May 12, 2009
I like finger food at parties; I like eating it, and I like making it. It makes everything seem a little more festive. Also, small food, like small animals, brings out people's parental instincts. They're evolutionarily well disposed toward it. These little lemon meringue pies, for example, were greeted with the admiring cries usually reserved for small babies.
The brown sugar pastry crust is as easy to mix as cookie dough, and as pliant and forgiving to work with. The lemon curd filling comes together quickly in a saucepan. It's all topped with soft Italian meringue and waved under a hot broiler for a few seconds to caramelize. And then, crowded all together on a big plate, they look burnished and beautiful. I wish I had more photos of how pretty they are, but I was running late and the light was failing...the one above was a solitary little guy I rescued from party consumption to photograph the next day (and then eat!).
I made 24 tartlets (the capacity of my mini muffin pan), and could have made at least half as many more, but used my excess for something else I'll show you soon. If you're not excited by the idea of cutting out dozens of squares of baking paper and filling them laboriously with beans, you could make larger tarts, and even one large tart; all that would change is the amount of time the pastry needs to spend in the oven, in the second stage of blind baking. If you need to cook your pastry for longer, then make sure you keep the edges from browning by covering them with strips of tinfoil.
Lemon Meringue Tartlets
adapted from Gourmet and Australian Gourmet Traveller
For the pastry:
100g soft unsalted butter
100g light brown sugar
270g plain flour
For the lemon curd filling:
1 cup sugar
6 tbsp cornstarch/cornflour
1/4 tsp salt
1 cup water
1/2 cup milk
4 large egg yolks
1 tbsp unsalted butter
1/2 cup fresh lemon juice
2 tsp freshly grated unwaxed lemon zest
For the meringue:
110g (1/2 cup) caster/superfine sugar
55g (1/4 cup) golden caster sugar or demerara sugar*
2 egg whites
To make the pastry, beat butter and brown sugar using an electric mixer until pale, about 5 minutes, then add eggs and beat to combine. Add flour, beat until just combined, turn onto a lightly floured work surface, form into a disc, wrap in plastic wrap and refrigerate for 2 hours.
To make the lemon curd filling, whisk the sugar, cornstarch and salt together in a heavy saucepan. Gradually whisk in water and milk, whisking until cornstarch is dissolved. In a bowl whisk together egg yolks. Cook milk mixture over moderate heat, whisking, until it comes to a boil. Gradually whisk about 1 cup milk mixture into yolks, and then whisk the entire yolk mixture into the rest of the milk mixture. Simmer mixture, whisking, 3 minutes. Your curd should have thickened by now - if not, continue cooking and whisking until it does. Remove pan from heat and whisk in butter, lemon juice, and zest, until butter is melted. Cover surface of filling with plastic wrap.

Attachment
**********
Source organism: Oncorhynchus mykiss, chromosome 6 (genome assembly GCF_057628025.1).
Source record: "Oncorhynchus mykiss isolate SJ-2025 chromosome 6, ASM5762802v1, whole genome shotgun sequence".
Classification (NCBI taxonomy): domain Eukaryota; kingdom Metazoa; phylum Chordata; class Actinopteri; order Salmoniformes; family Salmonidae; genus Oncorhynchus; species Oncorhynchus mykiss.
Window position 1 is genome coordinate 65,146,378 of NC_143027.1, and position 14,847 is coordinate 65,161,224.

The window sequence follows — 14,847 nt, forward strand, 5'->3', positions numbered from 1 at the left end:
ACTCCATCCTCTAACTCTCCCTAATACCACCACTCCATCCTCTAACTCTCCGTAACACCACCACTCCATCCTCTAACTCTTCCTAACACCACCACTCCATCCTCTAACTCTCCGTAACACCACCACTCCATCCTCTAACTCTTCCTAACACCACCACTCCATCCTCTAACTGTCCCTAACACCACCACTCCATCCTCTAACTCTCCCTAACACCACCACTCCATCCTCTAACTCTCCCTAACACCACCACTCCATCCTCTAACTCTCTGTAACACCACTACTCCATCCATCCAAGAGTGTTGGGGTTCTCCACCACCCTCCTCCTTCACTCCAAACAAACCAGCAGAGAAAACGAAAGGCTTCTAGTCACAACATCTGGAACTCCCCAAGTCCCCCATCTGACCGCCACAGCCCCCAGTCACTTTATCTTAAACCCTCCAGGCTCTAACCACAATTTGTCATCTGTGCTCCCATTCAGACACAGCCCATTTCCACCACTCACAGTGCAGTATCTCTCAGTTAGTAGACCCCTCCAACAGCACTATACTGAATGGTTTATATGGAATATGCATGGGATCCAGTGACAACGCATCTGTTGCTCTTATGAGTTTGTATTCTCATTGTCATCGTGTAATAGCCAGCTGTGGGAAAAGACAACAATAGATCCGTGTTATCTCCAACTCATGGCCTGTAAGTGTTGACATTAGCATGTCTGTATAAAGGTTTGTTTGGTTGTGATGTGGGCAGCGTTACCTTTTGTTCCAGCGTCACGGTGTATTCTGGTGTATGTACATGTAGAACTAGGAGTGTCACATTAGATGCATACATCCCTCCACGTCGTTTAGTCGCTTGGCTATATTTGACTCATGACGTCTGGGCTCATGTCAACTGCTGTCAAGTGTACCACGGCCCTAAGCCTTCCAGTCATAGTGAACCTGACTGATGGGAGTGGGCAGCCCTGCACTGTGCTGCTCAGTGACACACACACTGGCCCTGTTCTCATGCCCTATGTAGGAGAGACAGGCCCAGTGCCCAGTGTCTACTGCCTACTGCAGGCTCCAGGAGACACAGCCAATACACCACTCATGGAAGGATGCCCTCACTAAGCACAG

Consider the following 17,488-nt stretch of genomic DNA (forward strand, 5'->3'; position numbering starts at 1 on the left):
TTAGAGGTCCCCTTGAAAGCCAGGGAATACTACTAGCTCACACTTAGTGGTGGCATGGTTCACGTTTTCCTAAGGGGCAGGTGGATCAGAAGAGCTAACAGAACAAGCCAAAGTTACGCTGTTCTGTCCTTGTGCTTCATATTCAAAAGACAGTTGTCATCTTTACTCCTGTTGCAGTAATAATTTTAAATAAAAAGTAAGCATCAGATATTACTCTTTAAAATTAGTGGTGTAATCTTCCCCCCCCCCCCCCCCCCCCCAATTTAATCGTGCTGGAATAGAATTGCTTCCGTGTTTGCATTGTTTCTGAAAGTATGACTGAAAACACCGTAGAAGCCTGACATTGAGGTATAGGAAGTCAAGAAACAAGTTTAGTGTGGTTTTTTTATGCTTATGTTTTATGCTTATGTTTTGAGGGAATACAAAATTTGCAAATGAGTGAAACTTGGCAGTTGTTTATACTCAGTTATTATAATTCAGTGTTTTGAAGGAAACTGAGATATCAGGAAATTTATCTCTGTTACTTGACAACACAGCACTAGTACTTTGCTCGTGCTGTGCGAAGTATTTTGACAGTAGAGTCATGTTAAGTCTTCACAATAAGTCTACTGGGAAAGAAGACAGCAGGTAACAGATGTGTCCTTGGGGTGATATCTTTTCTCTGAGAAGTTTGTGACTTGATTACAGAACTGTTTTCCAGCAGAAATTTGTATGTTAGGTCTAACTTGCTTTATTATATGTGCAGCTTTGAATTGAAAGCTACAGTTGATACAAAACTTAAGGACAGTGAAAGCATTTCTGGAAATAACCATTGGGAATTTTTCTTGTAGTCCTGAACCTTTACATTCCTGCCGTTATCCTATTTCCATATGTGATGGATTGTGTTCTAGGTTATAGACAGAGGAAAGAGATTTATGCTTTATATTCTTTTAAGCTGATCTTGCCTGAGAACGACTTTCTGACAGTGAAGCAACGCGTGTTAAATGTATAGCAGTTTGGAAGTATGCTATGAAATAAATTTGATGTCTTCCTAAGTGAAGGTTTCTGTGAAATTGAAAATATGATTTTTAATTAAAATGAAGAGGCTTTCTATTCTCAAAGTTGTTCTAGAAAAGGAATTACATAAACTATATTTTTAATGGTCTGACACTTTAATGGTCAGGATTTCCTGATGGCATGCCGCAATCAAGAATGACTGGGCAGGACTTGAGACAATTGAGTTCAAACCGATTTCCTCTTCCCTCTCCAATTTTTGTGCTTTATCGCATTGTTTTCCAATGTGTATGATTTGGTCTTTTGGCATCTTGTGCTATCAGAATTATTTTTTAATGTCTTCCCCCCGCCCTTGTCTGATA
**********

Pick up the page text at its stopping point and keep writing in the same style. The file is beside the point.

Butter a mini muffin pan. Roll pastry on a lightly floured surface to 2mm thick. Cut out circles to fit the tart pan you're using - for my mini muffin pan, that was just over 2 inches. Line the mini muffin indentations with pastry circles, neaten the edges and trim so they're level with, or just above, the top of the pan, and refrigerate for 30 minutes.
Preheat oven to 180°C/350°F. Line pastry-lined muffin pan with baking paper, weigh down with pastry weights, rice or dry beans and bake for 10 minutes, then remove paper and pastry weights and bake for another 10 minutes or until crisp. Cool for 10 minutes, then spoon in the lemon curd, filling each cup level, and set aside.
To make the meringue, combine sugars and 1/4 cup water in a heavy-based saucepan and stir over low heat until sugar dissolves. Increase heat to high and cook until syrup reaches 115°C/240°F on a sugar/candy thermometer, then remove from heat. Meanwhile, using an electric mixer, whisk egg whites until soft peaks form, then, with motor running, very slowly add hot syrup and whisk for 5 minutes. Spoon or pipe meringue over lemon curd, forming into peaks. Place pies under a hot grill/broiler for a few seconds until meringue is golden (watch carefully - they could burn very quickly) or use a blowtorch to brown meringue lightly. The tarts keep well in the fridge, but the longer you leave before serving, the softer the meringue and the pastry will get.
* If you don't have either of these sugars, it's fine to use caster/superfine for the whole amount of sugar.